N-methyl carbamates (NMCs) are widely used as pesticides and have been reported in the environment and food.
Leo (Jinyuan) Wang and William C. Schnute, Dionex Corporation
N-methyl carbamates (NMCs) are widely used as pesticides and have been reported in the environment and food. They are endocrine disruptors that exert an anticholinesterase action on the nervous system. N-methyl carbamates are relatively unstable compounds that breakdown in the environment fairly rapidly.
This application describes a routine LC–MS method for direct analysis of sub-ppb level NMCs in water samples without lab-intensive sample enrichment, excessive sample preparation, or derivatization.
A standard pesticide mixture containing 10 carbamates was diluted into methanol as a working solution to prepare calibration standards. Calibration standards were prepared by series dilutions of the working solution to 10 ppb, 5 ppb, 1 ppb, 0.5 ppb, 0.2 ppb, 0.1 ppb, and 0.05 ppb with IStd (isotope-labeled carbaryl-d7) spiked at 1 ppb at each level.
A MSQ Plus single quadrupole mass spectrometer was used in this study to provide sensitive and selective detection. Although triple quadrupole MS/MS instrumentation offers better selectivity by using selected reaction monitoring (SRM) mode, the single quadrupole was selected here due to its adequate sensitivity, ease-of-use, and lower cost, thus making it more suitable for routine analysis.
When no buffer was added to the mobile phase, NMCs were observed as protonated molecular ion ([M+H]+) or adducts ([M+NH4]+ and [M+Na]+). Ammonium formate buffer (0.05 mM) was added to the mobile phase to facilitate the formation of analyte-ammonium adducts to improve the sensitivity for some analytes. SIM scan parameters for each analyte are shown in Table I. The fragment ion of methiocarb was selected for quantification due to the interference observed when using the molecular ion as a quantitative ion, thus ensuring method specificity.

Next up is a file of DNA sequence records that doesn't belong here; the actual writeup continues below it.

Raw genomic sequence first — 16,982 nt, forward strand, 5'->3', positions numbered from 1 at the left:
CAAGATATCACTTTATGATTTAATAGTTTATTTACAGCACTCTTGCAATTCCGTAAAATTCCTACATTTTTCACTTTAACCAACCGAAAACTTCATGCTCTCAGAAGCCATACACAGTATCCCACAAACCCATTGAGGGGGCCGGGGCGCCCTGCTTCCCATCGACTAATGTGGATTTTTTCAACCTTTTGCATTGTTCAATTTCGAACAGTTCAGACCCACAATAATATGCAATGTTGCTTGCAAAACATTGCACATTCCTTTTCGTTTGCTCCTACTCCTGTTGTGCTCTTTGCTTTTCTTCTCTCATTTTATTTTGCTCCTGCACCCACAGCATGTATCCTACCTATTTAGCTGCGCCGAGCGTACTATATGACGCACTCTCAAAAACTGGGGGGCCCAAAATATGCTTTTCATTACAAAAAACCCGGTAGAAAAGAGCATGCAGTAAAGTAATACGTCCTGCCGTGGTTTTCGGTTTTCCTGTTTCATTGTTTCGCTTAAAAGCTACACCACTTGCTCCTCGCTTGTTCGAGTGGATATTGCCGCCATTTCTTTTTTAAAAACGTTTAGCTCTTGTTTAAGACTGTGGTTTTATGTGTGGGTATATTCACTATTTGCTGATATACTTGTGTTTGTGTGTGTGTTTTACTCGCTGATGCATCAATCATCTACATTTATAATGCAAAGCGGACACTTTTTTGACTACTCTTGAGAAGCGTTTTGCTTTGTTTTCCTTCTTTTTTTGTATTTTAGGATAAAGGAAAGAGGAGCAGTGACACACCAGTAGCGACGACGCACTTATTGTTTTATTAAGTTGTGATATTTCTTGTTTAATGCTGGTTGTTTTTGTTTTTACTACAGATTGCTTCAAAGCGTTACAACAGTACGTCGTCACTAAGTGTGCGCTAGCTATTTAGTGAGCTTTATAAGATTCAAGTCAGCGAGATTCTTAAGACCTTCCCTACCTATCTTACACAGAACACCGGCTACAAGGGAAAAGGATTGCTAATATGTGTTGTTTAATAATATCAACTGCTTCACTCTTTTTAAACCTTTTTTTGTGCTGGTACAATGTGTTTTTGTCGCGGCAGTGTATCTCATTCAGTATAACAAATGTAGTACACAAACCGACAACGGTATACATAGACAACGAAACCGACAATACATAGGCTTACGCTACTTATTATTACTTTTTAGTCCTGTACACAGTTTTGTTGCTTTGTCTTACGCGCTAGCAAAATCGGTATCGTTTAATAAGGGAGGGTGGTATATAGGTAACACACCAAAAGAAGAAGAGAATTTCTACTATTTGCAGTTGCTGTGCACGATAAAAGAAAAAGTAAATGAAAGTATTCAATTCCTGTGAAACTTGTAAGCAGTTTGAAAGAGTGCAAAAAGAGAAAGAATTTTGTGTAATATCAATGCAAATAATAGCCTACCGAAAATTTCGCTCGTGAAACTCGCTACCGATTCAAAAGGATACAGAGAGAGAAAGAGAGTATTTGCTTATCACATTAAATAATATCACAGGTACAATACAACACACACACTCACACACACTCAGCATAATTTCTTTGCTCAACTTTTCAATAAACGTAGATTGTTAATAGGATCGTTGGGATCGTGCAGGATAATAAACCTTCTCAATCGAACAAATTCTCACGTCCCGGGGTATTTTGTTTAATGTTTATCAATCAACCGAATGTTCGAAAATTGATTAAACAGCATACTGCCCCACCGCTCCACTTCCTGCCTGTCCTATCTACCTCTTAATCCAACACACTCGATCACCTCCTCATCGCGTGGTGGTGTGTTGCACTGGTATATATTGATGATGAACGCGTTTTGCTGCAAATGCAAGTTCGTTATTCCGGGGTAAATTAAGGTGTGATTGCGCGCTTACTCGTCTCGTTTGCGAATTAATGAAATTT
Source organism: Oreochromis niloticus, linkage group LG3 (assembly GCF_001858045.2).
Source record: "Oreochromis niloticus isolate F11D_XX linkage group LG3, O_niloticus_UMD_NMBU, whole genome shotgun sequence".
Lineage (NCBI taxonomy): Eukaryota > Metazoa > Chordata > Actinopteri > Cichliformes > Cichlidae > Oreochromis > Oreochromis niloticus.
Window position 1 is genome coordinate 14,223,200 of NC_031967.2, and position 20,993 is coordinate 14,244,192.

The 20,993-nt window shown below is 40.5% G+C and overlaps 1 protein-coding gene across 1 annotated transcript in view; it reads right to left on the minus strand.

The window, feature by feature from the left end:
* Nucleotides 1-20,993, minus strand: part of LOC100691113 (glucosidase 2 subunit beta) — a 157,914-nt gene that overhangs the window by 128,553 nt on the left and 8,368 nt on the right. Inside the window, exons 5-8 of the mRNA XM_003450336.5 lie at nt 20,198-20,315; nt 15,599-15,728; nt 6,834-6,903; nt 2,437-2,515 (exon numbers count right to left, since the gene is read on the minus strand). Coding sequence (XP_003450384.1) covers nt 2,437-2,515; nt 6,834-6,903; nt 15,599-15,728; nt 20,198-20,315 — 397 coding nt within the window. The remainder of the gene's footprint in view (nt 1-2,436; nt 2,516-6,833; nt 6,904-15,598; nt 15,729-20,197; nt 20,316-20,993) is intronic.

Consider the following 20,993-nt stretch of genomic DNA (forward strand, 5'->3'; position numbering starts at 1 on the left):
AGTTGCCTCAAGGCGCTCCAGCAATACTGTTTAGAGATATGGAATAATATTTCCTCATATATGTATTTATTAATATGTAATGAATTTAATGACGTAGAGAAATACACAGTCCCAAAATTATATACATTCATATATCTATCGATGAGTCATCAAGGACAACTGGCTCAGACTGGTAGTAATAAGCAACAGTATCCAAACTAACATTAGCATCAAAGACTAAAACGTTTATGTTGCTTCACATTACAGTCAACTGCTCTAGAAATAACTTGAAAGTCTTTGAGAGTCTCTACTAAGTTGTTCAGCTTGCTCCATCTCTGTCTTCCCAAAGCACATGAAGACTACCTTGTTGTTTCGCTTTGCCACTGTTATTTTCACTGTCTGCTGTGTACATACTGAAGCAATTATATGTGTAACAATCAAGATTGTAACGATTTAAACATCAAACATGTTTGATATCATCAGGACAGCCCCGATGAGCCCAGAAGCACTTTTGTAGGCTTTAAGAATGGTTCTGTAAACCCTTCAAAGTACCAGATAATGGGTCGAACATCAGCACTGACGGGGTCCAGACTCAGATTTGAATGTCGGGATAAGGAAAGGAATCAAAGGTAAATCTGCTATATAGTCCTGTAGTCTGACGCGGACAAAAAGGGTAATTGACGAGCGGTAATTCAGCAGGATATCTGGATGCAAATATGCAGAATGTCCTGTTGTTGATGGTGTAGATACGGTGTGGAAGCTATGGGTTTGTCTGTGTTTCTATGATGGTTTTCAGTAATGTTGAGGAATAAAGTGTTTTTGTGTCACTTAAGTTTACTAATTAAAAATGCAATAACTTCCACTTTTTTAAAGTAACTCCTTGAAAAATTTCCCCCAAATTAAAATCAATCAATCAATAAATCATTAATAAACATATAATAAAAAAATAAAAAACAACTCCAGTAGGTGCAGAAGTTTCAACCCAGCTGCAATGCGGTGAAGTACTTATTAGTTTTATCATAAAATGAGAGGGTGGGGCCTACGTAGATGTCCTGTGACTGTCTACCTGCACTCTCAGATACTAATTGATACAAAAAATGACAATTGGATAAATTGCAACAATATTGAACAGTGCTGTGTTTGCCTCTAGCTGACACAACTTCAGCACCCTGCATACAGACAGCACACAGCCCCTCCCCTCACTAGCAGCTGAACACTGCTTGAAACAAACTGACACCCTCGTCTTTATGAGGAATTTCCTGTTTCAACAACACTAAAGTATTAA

Table I: SIM Scan Events for Carbamates
The improved chromatographic performance is seen in Figure 1. Ten target analytes were separated to baseline in less than 18 min with MS detection providing enhanced selectivity and sensitivity. Method detection limit (MDL) was calculated by seven replicate injections of a standard at 0.5 ppb and calculated by the equation: MDL = S × t(99%, n=7) where S is the standard deviation and t is the Student's t at 99% confidence interval. Sub-ppb level MDL was achieved for each analyte from 0.017 (3-hydroxycarbofuran) to 0.059 ppb (methiocarb). Limit of quantification (LOQ) was determined as the lowest concentration in the calibration standards that shows signal-to-noise ratio > 5. The LOD for this method was <50 parts-per-trillion (ppt) for each analyte except for aldicarb sulfoxide (0.20 ppb). Linear correlation was achieved for each analyte with correlation of determination (r2) greater than 0.999 except for methiocarb (r2 = 0.9966) through the calibration range exceeding two orders of magnitude (LOQ to 10 ppb). Better r2 (r2 = 0.9998) was obtained for methiocarb using quadratic fitting and was used for quantification.
This method was successfully applied to analyze water samples collected from sources possibly containing trace-levels of NMC. Without sample enrichment, the water samples were analyzed directly after filtration and spiking IStd at 1 ppb. No NMC was observed in the well water and in the golf course influx water; only aldicarb was detected in the rural creek water sample at a very low level (0.12 ppb); aldicarb was detected in the water from the golf course water hazard under LOQ (calculated at 0.08 ppb) and carbaryl was also detected in this water sample under LOQ (calculated at 0.04 ppb). Figure 2a shows the overlay of TIC chromatograms for 1 ppb NMC spiked D.I. water and simulated matrix, a creek water sample, a golf course water hazard sample, and a lab blank sample all spiked with 1 ppb IStd. Figure 2b shows the SIM chromatograms of aldicarb and carbaryl.
This work presents an improved LC–MS method for routine trace-level analysis of 10 U.S. EPA specified N-methyl carbamates in water samples. Sub-ppb level N-methyl carbamates in water samples can be analyzed directly after simple filtration. This work also demonstrates trace-level carbamate quantification in real water samples.
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